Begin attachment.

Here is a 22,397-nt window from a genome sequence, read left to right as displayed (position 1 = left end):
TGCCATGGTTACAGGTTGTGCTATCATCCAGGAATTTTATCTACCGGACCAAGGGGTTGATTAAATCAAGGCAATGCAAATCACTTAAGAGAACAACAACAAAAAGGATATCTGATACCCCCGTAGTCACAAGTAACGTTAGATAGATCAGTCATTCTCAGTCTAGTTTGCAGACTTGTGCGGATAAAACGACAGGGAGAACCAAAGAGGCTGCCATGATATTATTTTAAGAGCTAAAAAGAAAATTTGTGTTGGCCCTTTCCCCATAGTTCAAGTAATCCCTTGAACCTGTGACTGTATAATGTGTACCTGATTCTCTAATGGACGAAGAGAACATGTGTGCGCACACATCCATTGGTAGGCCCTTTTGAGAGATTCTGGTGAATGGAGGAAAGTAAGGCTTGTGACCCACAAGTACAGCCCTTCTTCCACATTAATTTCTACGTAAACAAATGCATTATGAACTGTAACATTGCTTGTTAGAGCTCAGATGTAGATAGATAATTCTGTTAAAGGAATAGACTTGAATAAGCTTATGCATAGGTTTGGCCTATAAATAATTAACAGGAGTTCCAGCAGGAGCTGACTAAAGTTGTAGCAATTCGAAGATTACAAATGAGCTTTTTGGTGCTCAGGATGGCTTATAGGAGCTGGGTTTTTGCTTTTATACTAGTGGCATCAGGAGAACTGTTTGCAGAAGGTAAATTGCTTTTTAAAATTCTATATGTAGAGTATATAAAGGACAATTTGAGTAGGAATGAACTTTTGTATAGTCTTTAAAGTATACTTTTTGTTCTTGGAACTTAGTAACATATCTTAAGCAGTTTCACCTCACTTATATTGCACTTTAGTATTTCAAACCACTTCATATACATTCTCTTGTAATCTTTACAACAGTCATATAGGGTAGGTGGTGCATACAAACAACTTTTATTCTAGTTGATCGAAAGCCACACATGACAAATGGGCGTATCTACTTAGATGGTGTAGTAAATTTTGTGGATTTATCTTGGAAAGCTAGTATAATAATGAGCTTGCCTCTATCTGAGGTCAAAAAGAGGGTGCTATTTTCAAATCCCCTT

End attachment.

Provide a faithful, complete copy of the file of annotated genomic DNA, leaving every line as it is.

Here is a 22,397-nt window from a genome sequence, read left to right as displayed (position 1 = left end):
TGCCATGGTTACAGGTTGTGCTATCATCCAGGAATTTTATCTACCGGACCAAGGGGTTGATTAAATCAAGGCAATGCAAATCACTTAAGAGAACAACAACAAAAAGGATATCTGATACCCCCGTAGTCACAAGTAACGTTAGATAGATCAGTCATTCTCAGTCTAGTTTGCAGACTTGTGCGGATAAAACGACAGGGAGAACCAAAGAGGCTGCCATGATATTATTTTAAGAGCTAAAAAGAAAATTTGTGTTGGCCCTTTCCCCATAGTTCAAGTAATCCCTTGAACCTGTGACTGTATAATGTGTACCTGATTCTCTAATGGACGAAGAGAACATGTGTGCGCACACATCCATTGGTAGGCCCTTTTGAGAGATTCTGGTGAATGGAGGAAAGTAAGGCTTGTGACCCACAAGTACAGCCCTTCTTCCACATTAATTTCTACGTAAACAAATGCATTATGAACTGTAACATTGCTTGTTAGAGCTCAGATGTAGATAGATAATTCTGTTAAAGGAATAGACTTGAATAAGCTTATGCATAGGTTTGGCCTATAAATAATTAACAGGAGTTCCAGCAGGAGCTGACTAAAGTTGTAGCAATTCGAAGATTACAAATGAGCTTTTTGGTGCTCAGGATGGCTTATAGGAGCTGGGTTTTTGCTTTTATACTAGTGGCATCAGGAGAACTGTTTGCAGAAGGTAAATTGCTTTTTAAAATTCTATATGTAGAGTATATAAAGGACAATTTGAGTAGGAATGAACTTTTGTATAGTCTTTAAAGTATACTTTTTGTTCTTGGAACTTAGTAACATATCTTAAGCAGTTTCACCTCACTTATATTGCACTTTAGTATTTCAAACCACTTCATATACATTCTCTTGTAATCTTTACAACAGTCATATAGGGTAGGTGGTGCATACAAACAACTTTTATTCTAGTTGATCGAAAGCCACACATGACAAATGGGCGTATCTACTTAGATGGTGTAGTAAATTTTGTGGATTTATCTTGGAAAGCTAGTATAATAATGAGCTTGCCTCTATCTGAGGTCAAAAAGAGGGTGCTATTTTCAAATCCCCTT